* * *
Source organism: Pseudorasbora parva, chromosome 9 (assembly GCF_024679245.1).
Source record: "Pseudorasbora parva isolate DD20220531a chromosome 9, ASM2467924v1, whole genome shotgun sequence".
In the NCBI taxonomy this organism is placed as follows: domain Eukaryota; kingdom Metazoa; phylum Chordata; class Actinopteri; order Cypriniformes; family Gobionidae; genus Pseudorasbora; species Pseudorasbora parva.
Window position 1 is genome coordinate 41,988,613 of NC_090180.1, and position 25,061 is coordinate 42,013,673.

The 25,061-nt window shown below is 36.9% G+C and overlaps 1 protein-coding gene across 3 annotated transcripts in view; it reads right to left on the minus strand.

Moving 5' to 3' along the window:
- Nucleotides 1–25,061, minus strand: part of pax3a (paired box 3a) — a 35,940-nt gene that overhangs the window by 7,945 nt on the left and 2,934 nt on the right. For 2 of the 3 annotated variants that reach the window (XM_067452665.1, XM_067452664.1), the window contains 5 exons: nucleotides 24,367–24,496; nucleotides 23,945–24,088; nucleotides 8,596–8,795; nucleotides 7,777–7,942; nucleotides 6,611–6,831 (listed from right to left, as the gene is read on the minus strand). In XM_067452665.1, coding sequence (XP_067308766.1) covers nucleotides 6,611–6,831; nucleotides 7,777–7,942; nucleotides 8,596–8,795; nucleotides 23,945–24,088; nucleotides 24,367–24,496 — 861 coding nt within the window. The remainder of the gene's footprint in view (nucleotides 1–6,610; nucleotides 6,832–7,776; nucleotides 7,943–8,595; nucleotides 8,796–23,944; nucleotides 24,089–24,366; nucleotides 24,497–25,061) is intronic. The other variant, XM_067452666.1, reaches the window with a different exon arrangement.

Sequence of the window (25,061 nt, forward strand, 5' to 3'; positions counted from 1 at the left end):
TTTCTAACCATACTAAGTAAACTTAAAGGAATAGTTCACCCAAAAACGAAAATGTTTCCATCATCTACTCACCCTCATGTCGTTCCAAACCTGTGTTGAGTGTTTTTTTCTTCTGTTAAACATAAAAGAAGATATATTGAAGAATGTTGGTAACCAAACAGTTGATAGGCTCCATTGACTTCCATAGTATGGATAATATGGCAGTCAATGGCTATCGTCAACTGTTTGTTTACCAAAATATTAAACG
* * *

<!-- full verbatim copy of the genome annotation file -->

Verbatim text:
Source organism: Pseudorasbora parva, chromosome 9 (assembly GCF_024679245.1).
Source record: "Pseudorasbora parva isolate DD20220531a chromosome 9, ASM2467924v1, whole genome shotgun sequence".
In the NCBI taxonomy this organism is placed as follows: domain Eukaryota; kingdom Metazoa; phylum Chordata; class Actinopteri; order Cypriniformes; family Gobionidae; genus Pseudorasbora; species Pseudorasbora parva.
Window position 1 is genome coordinate 41,988,613 of NC_090180.1, and position 25,061 is coordinate 42,013,673.

The 25,061-nt window shown below is 36.9% G+C and overlaps 1 protein-coding gene across 3 annotated transcripts in view; it reads right to left on the minus strand.

Moving 5' to 3' along the window:
- Nucleotides 1–25,061, minus strand: part of pax3a (paired box 3a) — a 35,940-nt gene that overhangs the window by 7,945 nt on the left and 2,934 nt on the right. For 2 of the 3 annotated variants that reach the window (XM_067452665.1, XM_067452664.1), the window contains 5 exons: nucleotides 24,367–24,496; nucleotides 23,945–24,088; nucleotides 8,596–8,795; nucleotides 7,777–7,942; nucleotides 6,611–6,831 (listed from right to left, as the gene is read on the minus strand). In XM_067452665.1, coding sequence (XP_067308766.1) covers nucleotides 6,611–6,831; nucleotides 7,777–7,942; nucleotides 8,596–8,795; nucleotides 23,945–24,088; nucleotides 24,367–24,496 — 861 coding nt within the window. The remainder of the gene's footprint in view (nucleotides 1–6,610; nucleotides 6,832–7,776; nucleotides 7,943–8,595; nucleotides 8,796–23,944; nucleotides 24,089–24,366; nucleotides 24,497–25,061) is intronic. The other variant, XM_067452666.1, reaches the window with a different exon arrangement.

Sequence of the window (25,061 nt, forward strand, 5' to 3'; positions counted from 1 at the left end):
TTTCTAACCATACTAAGTAAACTTAAAGGAATAGTTCACCCAAAAACGAAAATGTTTCCATCATCTACTCACCCTCATGTCGTTCCAAACCTGTGTTGAGTGTTTTTTTCTTCTGTTAAACATAAAAGAAGATATATTGAAGAATGTTGGTAACCAAACAGTTGATAGGCTCCATTGACTTCCATAGTATGGATAATATGGCAGTCAATGGCTATCGTCAACTGTTTGTTTACCAAAATATTAAACG